Following City Council consensus, Poulsbo is moving forward to put up flags downtown in June in honor of LGBTQ+ Pride Month.
$500 out of Mayor Becky Erickson’s budget will be used to purchase 30 pride flags that will go on both sides of Front Street.
The idea was brought up by Councilmember Britt Livdahl following an incident downtown where an individual with a megaphone was spreading hate speech about the LGBTQ+ community. Livdahl said the flags are supported by the Historic Downtown Poulsbo Association and the Chamber of Commerce.
Many public commenters spoke in favor of the flags, while a few opposed. Connie Lord was the lone councilmember opposed to putting up the flags.
“I’m just concerned about taking a stand as a political body where our main mission is to provide for the well-being of all citizens and to guard our budget and be careful with the money,” she said. “I don’t particularly object to the flags themselves, I just feel like if we’re taking a stand it opens the door for us to be taking other stands on soft policy. We’ve had lots of opportunities to weigh in, and we’ve opted out just because we want to stay neutral out of respect for the fact that we have citizens of all different positions, and we aren’t trying to be their voice.”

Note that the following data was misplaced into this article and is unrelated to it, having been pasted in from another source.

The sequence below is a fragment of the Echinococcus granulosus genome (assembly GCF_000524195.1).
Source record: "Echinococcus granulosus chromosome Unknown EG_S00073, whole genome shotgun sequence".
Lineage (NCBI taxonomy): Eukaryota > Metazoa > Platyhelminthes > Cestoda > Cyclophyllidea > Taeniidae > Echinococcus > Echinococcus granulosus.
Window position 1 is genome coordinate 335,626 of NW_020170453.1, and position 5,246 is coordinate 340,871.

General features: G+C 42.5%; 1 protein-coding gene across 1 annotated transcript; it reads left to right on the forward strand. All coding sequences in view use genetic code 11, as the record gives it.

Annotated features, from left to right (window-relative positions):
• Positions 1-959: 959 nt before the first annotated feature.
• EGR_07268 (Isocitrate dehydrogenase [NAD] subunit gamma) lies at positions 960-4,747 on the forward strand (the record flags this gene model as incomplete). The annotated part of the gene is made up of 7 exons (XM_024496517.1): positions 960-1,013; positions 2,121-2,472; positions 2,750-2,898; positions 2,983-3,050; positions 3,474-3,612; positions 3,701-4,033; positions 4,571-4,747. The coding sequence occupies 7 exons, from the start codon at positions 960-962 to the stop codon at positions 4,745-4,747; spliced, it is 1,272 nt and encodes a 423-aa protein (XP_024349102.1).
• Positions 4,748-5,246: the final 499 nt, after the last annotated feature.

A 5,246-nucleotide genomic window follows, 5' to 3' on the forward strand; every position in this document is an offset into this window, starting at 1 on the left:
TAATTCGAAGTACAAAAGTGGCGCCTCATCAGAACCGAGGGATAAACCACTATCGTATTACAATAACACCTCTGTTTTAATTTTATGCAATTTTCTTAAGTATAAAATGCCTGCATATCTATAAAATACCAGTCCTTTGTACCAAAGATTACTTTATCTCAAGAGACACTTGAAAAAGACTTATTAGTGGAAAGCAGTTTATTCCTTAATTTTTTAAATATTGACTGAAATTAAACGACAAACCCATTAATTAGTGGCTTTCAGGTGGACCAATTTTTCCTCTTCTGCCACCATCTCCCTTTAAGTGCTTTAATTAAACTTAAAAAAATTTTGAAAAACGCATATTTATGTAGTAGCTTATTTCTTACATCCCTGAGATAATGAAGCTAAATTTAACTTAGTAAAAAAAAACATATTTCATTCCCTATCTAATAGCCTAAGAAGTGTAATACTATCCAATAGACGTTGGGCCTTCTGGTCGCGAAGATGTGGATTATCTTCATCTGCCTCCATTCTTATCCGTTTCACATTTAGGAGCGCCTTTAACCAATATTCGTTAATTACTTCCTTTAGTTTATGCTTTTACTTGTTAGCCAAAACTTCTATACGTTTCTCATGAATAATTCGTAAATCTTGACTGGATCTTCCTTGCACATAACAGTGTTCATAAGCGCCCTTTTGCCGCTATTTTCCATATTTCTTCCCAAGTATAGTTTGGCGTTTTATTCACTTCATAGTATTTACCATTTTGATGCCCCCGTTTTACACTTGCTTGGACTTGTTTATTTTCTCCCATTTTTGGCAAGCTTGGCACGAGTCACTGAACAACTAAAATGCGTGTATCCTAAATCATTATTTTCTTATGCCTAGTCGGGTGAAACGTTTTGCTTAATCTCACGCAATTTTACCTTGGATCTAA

In response to Lord, Livdahl said she would pay for the flags herself if money was an issue. “Staying neutral is not an option,” she said. “People’s lives are at stake. If our county has deemed racism a public health crisis, this fits into that as well. People who identify as queer or trans are not safe…in many parts of the world. This to me is a small step to make people feel welcome in Poulsbo.”
Councilmember Gary McVey agreed. “I do not see this as a political issue, I see this as a human issue,” he said. “I am aware of cities and municipalities across the world that fly the gay pride flag and others at various times of the year.”
The council also approved an opioid settlement allocation agreement that could see the city receiving between $9,000 and $12,000 a year over a 10-year period that would go toward substance abuse and other related programs.
In December, state Attorney General Bob Ferguson announced resolutions with five opioid companies: Walgreens, CVS, Walmart, Teva and Allergan. The five settlements will bring Washington approximately $434 million over 15 years if all conditions are met, documents read.
Washington cities and counties will receive around $217 million if each eligible city and county joins the settlement by approving, signing and returning the necessary forms.